Supporting Small Businesses: Server Solutions
Leaders in innovation and creativity, small businesses are the unnoticed foundation of industry. Every successful global enterprise has to start somewhere. And small businesses employ more IT professionals than you might think. According to the U.S. Department of Labor, around 92 percent of all IT professionals work in non-IT companies, and 80 percent of those professionals are working for small companies.
So it’s no surprise that major IT vendors are increasingly developing marketing strategies designed to target small-business technology buyers. This month, we’ll take a closer look at some of the hardware and software designed specifically for small-business users.
Hewlett-Packard recently announced a plan to build on its leadership in the small and medium-sized business (SMB) market through its Smart Office initiative. HP is offering the HP ProLiant ML110 server and the HP ProCurve 700w1 series. The ProLiant ML110 is a tower server featuring either an Intel Pentium 4 or Intel Celeron processor and internal storage capacity up to 320 GB. Without software, these servers will cost you less than $1,000. Or you can choose to purchase one with Windows Small Business Server 2003 installed for a bit more money. For more on HP’s small-business server options, see www.hp.com/ sbso/busproducts_servers.html.
Dell’s entry-level SC Value servers provide simple and affordable options for small businesses. The PowerEdge 400SC, 600SC and 1600SC are all designed specifically for smaller businesses. The PowerEdge 1600SC is a high-speed server providing dual processor speed and high availability. Dell also offers high-performance tower servers and rack-optimized servers for small businesses. The PowerEdge 750, for example, is a rack-optimized, single-processor server with up to 500 GB of internal storage. Learn more at www1.us.dell.com/content/default.aspx?c=us&cs=04&l=en&s=bsd.
Gateway offers a couple of series of servers for the SMB market. Its tower servers range from the 920 Series entry-level general-purpose server up to the 980 series for workgroups. It also offers some pricier rack options, including the dual-Intel-Xeon-processor-capable 955 Series. Find out more server choices at www.gateway.com/work/products/sb_srv_catalog.shtml.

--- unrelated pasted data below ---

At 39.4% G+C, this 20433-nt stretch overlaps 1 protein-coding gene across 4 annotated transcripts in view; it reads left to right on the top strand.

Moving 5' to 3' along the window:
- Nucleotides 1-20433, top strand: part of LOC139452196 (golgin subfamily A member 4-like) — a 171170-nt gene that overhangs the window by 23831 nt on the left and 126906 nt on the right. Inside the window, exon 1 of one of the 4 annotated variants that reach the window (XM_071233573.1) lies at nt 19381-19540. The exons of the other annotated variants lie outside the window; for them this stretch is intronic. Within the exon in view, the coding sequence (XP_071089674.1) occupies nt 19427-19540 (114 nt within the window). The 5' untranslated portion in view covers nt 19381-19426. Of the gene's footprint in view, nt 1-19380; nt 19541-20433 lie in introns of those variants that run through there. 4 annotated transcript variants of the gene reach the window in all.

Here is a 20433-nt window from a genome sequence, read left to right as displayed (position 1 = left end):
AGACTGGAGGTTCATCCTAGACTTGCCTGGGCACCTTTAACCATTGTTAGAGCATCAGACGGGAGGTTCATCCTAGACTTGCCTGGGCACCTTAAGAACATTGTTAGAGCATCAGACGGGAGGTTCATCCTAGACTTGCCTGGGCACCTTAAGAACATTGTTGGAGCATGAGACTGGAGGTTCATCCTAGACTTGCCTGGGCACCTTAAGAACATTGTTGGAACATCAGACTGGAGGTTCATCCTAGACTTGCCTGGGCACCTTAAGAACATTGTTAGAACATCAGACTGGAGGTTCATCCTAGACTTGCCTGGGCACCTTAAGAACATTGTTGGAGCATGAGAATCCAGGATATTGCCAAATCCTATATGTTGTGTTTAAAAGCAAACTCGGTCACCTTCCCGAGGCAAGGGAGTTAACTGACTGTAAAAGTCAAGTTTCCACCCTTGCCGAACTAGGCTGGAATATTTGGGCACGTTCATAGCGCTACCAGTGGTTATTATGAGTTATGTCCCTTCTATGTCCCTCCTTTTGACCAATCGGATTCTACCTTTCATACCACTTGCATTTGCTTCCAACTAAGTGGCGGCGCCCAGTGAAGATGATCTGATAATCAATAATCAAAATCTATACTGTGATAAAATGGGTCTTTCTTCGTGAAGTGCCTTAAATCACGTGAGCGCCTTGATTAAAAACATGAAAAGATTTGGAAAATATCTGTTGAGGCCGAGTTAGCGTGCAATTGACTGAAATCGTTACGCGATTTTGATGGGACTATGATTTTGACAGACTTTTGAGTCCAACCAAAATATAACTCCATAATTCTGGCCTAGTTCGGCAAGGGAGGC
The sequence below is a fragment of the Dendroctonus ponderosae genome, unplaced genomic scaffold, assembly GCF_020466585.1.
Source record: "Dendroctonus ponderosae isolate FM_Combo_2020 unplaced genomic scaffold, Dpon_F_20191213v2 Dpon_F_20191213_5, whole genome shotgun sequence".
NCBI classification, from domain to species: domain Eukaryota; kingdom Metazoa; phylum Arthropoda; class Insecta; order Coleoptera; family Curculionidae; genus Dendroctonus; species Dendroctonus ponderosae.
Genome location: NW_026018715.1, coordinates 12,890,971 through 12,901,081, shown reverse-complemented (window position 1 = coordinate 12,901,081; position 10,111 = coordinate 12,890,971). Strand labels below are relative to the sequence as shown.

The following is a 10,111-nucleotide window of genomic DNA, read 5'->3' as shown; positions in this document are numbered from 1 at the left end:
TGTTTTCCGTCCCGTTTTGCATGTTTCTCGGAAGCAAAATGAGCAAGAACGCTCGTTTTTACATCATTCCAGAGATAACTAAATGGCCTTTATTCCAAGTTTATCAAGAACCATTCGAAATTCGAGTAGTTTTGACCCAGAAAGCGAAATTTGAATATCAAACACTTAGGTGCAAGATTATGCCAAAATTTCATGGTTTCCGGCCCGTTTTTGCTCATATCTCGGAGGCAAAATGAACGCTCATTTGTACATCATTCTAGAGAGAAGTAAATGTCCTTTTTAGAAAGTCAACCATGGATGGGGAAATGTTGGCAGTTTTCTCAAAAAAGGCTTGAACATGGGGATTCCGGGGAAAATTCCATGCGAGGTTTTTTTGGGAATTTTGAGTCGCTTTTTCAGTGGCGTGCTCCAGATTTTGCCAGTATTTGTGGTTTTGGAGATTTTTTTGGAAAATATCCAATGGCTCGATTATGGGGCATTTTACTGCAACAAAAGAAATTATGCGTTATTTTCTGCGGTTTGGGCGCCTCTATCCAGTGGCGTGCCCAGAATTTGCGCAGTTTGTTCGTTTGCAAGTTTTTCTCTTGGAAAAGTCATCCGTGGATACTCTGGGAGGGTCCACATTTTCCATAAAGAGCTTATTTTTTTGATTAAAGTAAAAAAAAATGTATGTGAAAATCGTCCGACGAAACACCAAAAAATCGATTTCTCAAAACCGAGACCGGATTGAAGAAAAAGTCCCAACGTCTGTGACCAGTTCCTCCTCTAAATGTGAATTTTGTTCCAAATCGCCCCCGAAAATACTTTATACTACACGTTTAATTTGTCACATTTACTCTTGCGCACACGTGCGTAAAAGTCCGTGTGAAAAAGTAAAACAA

IBM may be known as one of the big guns of the tech world, but it’s also targeting small businesses with its eServer xSeries 225 (www.pc.ibm.com/us/eserver/ xseries/x225.html) model servers, which provide high functionality and remote-access capabilities. The eServer xSeries 225 models are scalable up to two processors and provide as much as 876 GB of internal storage.
Like so many other vendors, Sun has made its name selling servers to enterprise clients, but it’s not ignoring the lucrative small-business market either. Sun offers several lower-priced, low-end servers in its Sun Fire and Netra lines.
It’s not a server, but it’s worth mentioning Check Point’s Safe@Office appliance for small businesses. With fewer (or no) IT personnel, small offices are often more vulnerabe to hackers. Safe@Office 110, 225 and 225U are all designed for the SMB segment. These appliances feature a stateful inspection firewall, remote-access VPN, four-port switch and preset security rules.
Probably one of the best-known small-business server operating systems comes from Microsoft. Its Windows Small Business Server 2003 (www.microsoft.com/
windowsserver2003/sbs/default.mspx) allows small businesses to host their own e-mail services and provides a host of basic network functions like file and print sharing and the ability to run Office applications, as well as special features like remote access.
Novell Small Business Suite 6 (www.novell.com/prod ucts/smallbiz) is a networking solution suite, including full versions of Novell products and featuring licenses for up to 100 users. In addition to NetWare 6.5, the suite includes GroupWise 6.5, Novell’s collaboration software; BorderManager 3.8, which provides network security; and ZENworks for Desktops 4, which helps manage applications, hardware inventory and remote control. Novell has recently moved aggressively into the Linux market, and reflecting this, the suite includes open-source software like Apache Web server, Tomcat and MySQL.
By choosing carefully among server hardware and software options, IT professionals and consultants responsible for keeping the networks of small businesses running can ensure their systems are available, reliable and secure.